We plan to enroll 20 older HIV-infected patients (more than 50 years old) and 20 younger controls (20-40 years old), matched for gender and race/ethnicity. Participants will undergo a series of tests, at one comprehensive assessment. Demographic and medical history data will be abstracted from the medical record. Each participant will undergo a medical history and physical examination, and a battery of tests designed to evaluate neuropsychological function, activity, sleep patterns, frailty, emotional well-being and sexual health. These will consist of self-administered questionnaires and neuropsychological tests, as detailed in the Methods section. Innovative measures will be included such as an activity monitor worn by participants, and a Wii balance board to assess standing balance. Participants will be asked to keep a diary and wear the activity monitoring device for one month. Plasma and serum samples will be collected on one occasion for future testing of potential biomarkers.

Observational
Observational Model: Cohort
Time Perspective: Cross-Sectional
Not Provided
Retention:   Samples Without DNA
Description:

plasma

Non-Probability Sample

University of Nebraska Medical Center HIV Clinic

  • HIV
  • Aging
Other: Observational
No intervention
Aging in HIV
20-40 years of age or older than 50
Intervention: Other: Observational
Valcour V, Shikuma C, Shiramizu B, Watters M, Poff P, Selnes O, Holck P, Grove J, Sacktor N. Higher frequency of dementia in older HIV-1 individuals: the Hawaii Aging with HIV-1 Cohort. Neurology. 2004 Sep 14;63(5):822-7.

*   Includes publications given by the data provider as well as publications identified by ClinicalTrials.gov Identifier (NCT Number) in Medline.
 
Recruiting
40
February 2011
February 2011   (final data collection date for primary outcome measure)

Inclusion Criteria:

  • Diagnosed with HIV infection.
  • 20-40 years of age or older than 50.
  • If taking antiretroviral therapy, on stable therapy for the past 12 weeks and not anticipated to require a change in therapy during the following 6 weeks.
  • If not taking antiretroviral therapy, not anticipated to initiate therapy in the next 6 weeks.
  • Ability to provide written informed consent.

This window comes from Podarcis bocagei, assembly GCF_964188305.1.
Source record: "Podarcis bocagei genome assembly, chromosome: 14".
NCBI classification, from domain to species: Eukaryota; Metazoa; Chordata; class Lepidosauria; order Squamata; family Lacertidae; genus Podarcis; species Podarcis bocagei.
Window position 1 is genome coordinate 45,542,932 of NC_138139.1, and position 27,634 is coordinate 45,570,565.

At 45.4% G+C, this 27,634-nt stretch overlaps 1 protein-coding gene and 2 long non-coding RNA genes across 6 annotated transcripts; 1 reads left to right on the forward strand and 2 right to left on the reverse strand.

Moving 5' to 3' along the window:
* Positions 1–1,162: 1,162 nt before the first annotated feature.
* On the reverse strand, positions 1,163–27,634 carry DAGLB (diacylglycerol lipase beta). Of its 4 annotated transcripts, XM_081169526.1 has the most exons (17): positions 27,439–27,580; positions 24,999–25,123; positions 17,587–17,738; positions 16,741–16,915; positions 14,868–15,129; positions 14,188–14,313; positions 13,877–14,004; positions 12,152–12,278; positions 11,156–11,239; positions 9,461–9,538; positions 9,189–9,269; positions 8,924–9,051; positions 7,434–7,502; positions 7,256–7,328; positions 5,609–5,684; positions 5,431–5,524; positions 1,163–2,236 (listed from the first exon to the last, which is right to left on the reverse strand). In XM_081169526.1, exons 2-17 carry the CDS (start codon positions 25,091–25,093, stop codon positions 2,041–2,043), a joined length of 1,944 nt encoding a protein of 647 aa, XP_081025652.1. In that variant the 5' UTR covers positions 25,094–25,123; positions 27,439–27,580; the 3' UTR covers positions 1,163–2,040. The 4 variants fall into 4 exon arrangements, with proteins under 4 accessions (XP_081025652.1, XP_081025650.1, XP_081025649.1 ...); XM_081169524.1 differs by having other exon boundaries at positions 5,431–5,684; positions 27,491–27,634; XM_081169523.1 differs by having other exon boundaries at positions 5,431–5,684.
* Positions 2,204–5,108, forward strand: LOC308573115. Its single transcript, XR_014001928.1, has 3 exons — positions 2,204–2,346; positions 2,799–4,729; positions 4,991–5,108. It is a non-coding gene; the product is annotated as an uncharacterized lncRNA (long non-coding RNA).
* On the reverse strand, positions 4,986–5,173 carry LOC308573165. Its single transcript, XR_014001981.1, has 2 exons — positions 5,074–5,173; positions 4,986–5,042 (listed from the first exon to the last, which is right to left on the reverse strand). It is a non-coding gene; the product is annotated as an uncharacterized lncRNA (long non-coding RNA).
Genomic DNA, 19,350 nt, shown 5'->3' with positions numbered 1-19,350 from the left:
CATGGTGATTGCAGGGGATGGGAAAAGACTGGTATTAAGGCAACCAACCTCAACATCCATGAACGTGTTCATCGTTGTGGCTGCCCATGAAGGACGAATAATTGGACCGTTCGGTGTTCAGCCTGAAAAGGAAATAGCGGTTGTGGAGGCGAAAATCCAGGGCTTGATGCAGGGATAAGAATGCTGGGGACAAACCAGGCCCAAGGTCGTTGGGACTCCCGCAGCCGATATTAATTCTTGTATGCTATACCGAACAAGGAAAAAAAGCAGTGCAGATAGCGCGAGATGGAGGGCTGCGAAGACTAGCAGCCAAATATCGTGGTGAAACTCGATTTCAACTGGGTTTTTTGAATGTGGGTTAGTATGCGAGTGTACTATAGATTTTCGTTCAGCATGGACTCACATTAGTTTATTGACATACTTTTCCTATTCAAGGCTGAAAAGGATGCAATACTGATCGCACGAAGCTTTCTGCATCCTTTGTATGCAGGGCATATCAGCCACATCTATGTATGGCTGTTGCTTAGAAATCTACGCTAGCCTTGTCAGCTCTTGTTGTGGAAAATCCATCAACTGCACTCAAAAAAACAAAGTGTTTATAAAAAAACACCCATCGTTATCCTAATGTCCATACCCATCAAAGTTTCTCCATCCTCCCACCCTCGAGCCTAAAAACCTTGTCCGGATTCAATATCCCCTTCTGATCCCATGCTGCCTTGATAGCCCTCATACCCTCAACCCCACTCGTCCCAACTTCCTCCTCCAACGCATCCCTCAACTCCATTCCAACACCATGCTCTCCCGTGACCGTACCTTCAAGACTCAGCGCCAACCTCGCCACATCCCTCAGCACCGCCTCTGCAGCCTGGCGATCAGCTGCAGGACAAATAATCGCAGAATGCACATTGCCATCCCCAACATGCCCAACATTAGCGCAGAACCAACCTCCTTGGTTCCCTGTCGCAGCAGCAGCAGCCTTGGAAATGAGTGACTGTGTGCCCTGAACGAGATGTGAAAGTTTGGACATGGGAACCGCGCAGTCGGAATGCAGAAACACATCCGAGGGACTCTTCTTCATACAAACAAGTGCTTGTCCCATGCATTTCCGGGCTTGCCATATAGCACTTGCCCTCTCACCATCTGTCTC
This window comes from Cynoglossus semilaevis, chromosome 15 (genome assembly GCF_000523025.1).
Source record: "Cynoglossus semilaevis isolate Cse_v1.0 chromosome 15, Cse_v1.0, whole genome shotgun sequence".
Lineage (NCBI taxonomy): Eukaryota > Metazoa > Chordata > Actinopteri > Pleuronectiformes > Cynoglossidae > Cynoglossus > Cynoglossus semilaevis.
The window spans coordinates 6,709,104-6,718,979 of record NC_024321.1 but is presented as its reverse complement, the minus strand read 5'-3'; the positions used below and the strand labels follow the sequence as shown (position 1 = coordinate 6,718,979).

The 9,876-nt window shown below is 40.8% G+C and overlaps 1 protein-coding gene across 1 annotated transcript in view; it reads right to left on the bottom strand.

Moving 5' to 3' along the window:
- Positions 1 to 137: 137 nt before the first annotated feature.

• Ability to complete the questionnaires in English.

Exclusion Criteria:

  • Completion of treatment for any intercurrent acute infection less than four weeks before study entry. Maintenance or prophylactic therapy is permitted for opportunistic infections.
  • Any active psychiatric illness including schizophrenia, severe depression, or severe bipolar affective disorder that, in the opinion of the investigator, could confound performance of or the analysis of the test results.
  • Active drug or alcohol abuse that, in the investigator's opinion, could compromise compliance with study procedures or confound the analysis of the test results.
  • Major neurologic disease such as multiple sclerosis or stroke, active brain infection (except for HIV-1), brain neoplasm, or space-occupying brain lesion.
  • Current delirium or intoxication.
  • Pregnancy.
  • Any other condition that, in the opinion of the investigator, is a contraindication to participation.
Both
20 Years to 75 Years
No
Contact: Frances G. Van Meter, APRN 402-559-8163 fvanmete@unmc.edu
Contact: Jennifer L. O'Neill, RN, BSN 402-559-4408 jloneill@unmc.edu
United States
 
NCT01186042
396-10-FB, P30MH062261
No
Susan Swindells, MBBS/Principal Investigator, University of Nebraska Medical Center
University of Nebraska
National Institute of Mental Health (NIMH)
Principal Investigator: Susan Swindells, MBBS University of Nebraska
University of Nebraska
August 2010

ICMJE     Data element required by the International Committee of Medical Journal Editors and the World Health Organization ICTRP